March 22 through March 29 | MUSIC: Get Out | Indy Week

Ye Olde Archives » MUSIC: Get Out

March 22 through March 29

Music worth leaving the house for


Wednesday, March 22

Jamie McLean Band, Organix,
the Pour House

Playing guitar in the Dirty Dozen Brass Band has got to be a mighty fine gig, but its large ensemble cast doesn't really allow room for Jamie McLean to let his compositions shine. Enter the Jamie McLean Band and This Time Around, an ace collection of punchy, Crowesy rockers. Wilmington-based outfit Organix opens. $6/10 p.m. --RC

Stereolab, Sam Prekop & Archer Prewitt, Cat's Cradle

Gane and Sadier and friends did not turn into the 00's version of soft rock, despite reports to the contrary. They did make a signature elastic sound, stretchable for many records and versions, like the best rhythm-based music, but their curiosity continued on their last album with a nod to house music; ever sounding like the 'lab. Prekop and Prewitt open with contemplative pop (not adult contemporary). $15/9:15 p.m. --CT

Thursday, March 23

Adrian Belew, Grant Tennille,
Cat's Cradle

It's one of those weather-in-Texas things: If you don't like the current Adrian Belew, wait a bit and another will come by. There's the guitar-hero band member--and good luck finding another résumé that sports Zappa, Bowie, King Crimson and Talking Heads. There's the versatile solo guy, equally comfortable unhinged or unplugged. And there's my favorite--leader of eccentric-pop band the Bears. $16-18/8:30 p.m. --RC

Lesbians on Ecstasy, The Ex-Members, Robosapien, Duke Coffeehouse

Flip the script, won't you? Here's Canada's finest LonX warping pop numbers into their own machinations; k.d. lang goes industrial, punk gets perverted, etc. Partying along the way: The Ex-Members, a new project from the former Gerty members, and Robosapien, a rambunctious rap attack splitting absolutes like kindling. $6/9:30 p.m. --CT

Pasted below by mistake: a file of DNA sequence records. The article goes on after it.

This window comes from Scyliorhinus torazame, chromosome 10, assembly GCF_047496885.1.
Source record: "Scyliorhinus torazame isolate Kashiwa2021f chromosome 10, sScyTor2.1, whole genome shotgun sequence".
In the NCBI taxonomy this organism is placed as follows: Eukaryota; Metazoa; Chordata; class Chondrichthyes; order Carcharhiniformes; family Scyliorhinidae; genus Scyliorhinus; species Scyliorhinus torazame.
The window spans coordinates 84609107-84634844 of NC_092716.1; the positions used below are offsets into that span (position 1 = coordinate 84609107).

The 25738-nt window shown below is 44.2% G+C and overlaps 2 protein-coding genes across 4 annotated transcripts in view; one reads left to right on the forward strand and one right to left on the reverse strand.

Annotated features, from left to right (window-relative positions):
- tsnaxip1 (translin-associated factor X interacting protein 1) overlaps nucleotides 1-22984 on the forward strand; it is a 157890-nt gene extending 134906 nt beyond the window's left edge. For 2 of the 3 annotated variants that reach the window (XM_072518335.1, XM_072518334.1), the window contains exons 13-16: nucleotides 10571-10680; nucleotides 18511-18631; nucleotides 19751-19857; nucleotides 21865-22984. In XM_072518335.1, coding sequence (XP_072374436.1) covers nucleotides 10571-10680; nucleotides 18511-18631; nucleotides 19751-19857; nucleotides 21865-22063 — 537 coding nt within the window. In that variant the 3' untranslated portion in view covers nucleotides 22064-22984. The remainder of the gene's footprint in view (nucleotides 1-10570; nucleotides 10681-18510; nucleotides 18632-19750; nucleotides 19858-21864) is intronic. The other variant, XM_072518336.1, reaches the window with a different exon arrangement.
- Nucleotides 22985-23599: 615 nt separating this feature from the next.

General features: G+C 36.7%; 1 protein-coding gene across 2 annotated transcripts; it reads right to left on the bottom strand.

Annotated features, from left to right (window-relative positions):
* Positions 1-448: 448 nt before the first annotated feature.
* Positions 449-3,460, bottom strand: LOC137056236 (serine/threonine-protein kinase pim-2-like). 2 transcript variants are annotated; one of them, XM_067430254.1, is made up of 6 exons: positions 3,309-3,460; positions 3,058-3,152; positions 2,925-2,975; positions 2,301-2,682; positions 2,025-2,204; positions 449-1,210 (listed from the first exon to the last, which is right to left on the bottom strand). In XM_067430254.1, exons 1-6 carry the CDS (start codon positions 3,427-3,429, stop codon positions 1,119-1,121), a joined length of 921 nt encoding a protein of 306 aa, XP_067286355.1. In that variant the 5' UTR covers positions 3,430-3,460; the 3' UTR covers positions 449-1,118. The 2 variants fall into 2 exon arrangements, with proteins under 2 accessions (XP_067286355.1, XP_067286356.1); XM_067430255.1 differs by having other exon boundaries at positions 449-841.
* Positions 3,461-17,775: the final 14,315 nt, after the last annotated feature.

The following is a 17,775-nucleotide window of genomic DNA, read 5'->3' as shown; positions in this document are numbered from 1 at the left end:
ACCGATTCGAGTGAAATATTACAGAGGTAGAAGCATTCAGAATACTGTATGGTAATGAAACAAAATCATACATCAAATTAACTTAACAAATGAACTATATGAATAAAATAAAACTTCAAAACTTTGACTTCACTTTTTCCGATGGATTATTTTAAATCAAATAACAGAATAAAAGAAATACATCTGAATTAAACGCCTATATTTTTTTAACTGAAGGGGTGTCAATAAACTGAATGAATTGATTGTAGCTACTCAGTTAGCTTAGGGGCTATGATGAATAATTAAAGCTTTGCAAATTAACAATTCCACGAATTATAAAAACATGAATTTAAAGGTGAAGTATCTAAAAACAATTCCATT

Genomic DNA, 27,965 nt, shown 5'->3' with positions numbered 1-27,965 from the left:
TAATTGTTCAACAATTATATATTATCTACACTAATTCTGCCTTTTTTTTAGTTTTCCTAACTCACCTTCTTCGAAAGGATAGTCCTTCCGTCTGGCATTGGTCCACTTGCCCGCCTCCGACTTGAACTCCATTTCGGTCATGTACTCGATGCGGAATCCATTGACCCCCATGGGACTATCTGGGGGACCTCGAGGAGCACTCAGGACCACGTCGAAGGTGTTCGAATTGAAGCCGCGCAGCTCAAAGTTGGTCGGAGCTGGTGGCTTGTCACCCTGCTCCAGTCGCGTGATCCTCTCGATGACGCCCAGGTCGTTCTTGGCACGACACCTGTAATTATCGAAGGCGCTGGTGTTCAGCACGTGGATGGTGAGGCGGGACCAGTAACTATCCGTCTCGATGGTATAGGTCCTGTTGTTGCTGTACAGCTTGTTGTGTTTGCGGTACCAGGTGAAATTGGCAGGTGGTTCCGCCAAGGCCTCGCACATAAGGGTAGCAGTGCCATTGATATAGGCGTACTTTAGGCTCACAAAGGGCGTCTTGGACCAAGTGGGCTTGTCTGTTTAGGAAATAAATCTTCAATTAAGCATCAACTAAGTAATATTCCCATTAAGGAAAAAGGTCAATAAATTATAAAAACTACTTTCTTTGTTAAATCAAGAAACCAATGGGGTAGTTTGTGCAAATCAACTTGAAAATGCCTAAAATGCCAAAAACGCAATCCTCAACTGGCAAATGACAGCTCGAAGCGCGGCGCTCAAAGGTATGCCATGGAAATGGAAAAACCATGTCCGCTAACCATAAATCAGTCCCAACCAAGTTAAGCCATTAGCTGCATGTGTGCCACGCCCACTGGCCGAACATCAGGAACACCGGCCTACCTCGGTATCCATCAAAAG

Chachalaca, Bringerer, Monopoli, The Cave

"Local" has varied connotations, but in Chachalaca--Joe Taylor (Capsize 7) and pals named for a turkey-like bird that sounds like this state's nickname--and Bringerer, an amalgam of CH folks from Frisbees to Pipers, it points to experience and rethinking what location means, if anything, to a musician. 10:30 p.m. Monopoli: 7:30 p.m. --CT

Friday, March 24

Jenny Lewis & The Watson Twins, Dan Sartain, Whispertown 2000,
Cat's Cradle

Jenny Lewis' work with the Watson Twins on Rabbit Fur Coat is, so far, the year's most paradoxically polarizing album. On the positive flip, it's good to hear her settling into the roots, returning to a fold of gorgeously arranged, semi-cosmopolitan country music after the last record from her band, Rilo Kiley, flirted a bit too closely with Top 40 polish. Sometimes, as on the provocative "Born Secular," it works in a big way. On the other hand, it can sound remarkably unconvinced and unconvincing for a roots reckoning: Songs about corrupt people with power and childhood struggles (hell, even Reba McEntire's "Fancy" is more striking than the too-easy title track) miss the mark, as do softball lines like "When you're kissing someone too much like you it's like kissing a mirror." $12-14/9 p.m. --GC

Kenny Roby's Mercy Filter,
Raleigh Music Hall

"Evidently You," "On the Wind," "Foot Soldier" and "The Committee"--a tender love song, a bouncy popper, a painfully lovely country-soul tune, and a tuneful full-song metaphor respectively--represent the best four-song stretch I expect to encounter this year. You can find them on Kenny Roby's album The Mercy Filter, and Roby and his band will be happy to play 'em all for you. 10 p.m. --RC

The Physics of Meaning,
Bickett Gallery